North Korea's space program appears to be moving forward.
North Korean state media announced Wednesday (April 19) that the country has built its first spy satellite and is preparing it for launch. According to a report by the Associated Press, North Korean leader Kim Jong Un hailed the development as an important milestone for the country's nuclear missile program.
Kim added that North Korea would require multiple spy satellites to bolster the nation's intelligence capabilities, claiming the satellites would enable the nation to "use preemptive military force when the situation demands," according to the report.
On Dec. 19, 2022, North Korea conducted a test flight of a rocket that state media reported would "finish the preparations for the first military reconnaissance satellite by April 2023." That launch sent a test vehicle in a near-vertical trajectory to an altitude of up to 340 miles (550 km) before it splashed into the Sea of Japan.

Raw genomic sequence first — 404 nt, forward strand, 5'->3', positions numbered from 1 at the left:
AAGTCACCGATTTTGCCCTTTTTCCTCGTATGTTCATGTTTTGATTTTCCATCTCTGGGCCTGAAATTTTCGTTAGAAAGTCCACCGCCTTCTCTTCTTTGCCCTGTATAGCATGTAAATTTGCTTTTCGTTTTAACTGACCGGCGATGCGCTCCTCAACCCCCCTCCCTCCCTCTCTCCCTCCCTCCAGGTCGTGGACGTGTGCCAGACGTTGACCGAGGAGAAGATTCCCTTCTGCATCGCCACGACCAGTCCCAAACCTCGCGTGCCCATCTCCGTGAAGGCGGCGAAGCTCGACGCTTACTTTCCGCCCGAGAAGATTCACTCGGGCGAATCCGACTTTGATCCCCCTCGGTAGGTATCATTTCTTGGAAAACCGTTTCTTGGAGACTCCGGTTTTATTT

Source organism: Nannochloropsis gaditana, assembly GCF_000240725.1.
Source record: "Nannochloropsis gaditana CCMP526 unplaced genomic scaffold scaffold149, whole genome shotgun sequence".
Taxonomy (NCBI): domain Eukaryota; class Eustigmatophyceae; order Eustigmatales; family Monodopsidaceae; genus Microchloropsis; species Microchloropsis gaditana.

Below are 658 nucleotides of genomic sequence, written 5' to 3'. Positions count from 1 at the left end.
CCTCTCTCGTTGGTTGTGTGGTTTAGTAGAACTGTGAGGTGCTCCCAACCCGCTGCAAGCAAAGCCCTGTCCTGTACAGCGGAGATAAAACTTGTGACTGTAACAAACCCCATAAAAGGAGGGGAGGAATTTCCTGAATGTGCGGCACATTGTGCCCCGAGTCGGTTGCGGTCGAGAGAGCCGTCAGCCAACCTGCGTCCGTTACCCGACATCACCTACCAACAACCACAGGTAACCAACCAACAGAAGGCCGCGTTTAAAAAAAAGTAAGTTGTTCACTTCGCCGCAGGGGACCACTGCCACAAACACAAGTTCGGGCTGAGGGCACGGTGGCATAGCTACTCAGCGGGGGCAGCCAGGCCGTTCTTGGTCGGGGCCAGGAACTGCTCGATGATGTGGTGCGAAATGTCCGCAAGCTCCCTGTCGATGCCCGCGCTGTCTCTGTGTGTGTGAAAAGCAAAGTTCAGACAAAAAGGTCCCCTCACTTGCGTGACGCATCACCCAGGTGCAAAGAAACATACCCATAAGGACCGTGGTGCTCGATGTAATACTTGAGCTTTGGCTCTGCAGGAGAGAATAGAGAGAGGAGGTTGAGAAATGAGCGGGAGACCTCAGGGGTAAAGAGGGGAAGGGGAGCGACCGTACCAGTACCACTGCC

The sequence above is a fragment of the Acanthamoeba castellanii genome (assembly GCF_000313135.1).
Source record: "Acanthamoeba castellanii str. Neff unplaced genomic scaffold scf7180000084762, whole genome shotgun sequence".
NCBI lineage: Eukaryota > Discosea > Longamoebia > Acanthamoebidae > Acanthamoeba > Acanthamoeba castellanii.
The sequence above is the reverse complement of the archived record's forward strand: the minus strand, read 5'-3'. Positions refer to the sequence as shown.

North Korea also claimed to have conducted the first test of a solid-fuel intercontinental ballistic missile on April 14, 2023, according to the Associated Press. If that capability is in fact confirmed, it would greatly increase the nation's ability to strike long-distance targets, including those inside the continental United States.
As North Korea continues to make advances in its space ambitions, the United States is stepping up its space-focused military presence in the region. Just days prior to the launch of North Korea's test rocket in December 2022, the U.S. Space Force announced it was activating U.S. Space Forces Korea.
The new U.S. command aims to provide space-based services, such as missile warning and satellite communications, throughout the Korean peninsula and surrounding area.
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Brett is curious about emerging aerospace technologies, alternative launch concepts, military space developments and uncrewed aircraft systems. Brett's work has appeared on Scientific American, The War Zone, Popular Science, the History Channel, Science Discovery and more. Brett has English degrees from Clemson University and the University of North Carolina at Charlotte. In his free time, Brett enjoys skywatching throughout the dark skies of the Appalachian mountains.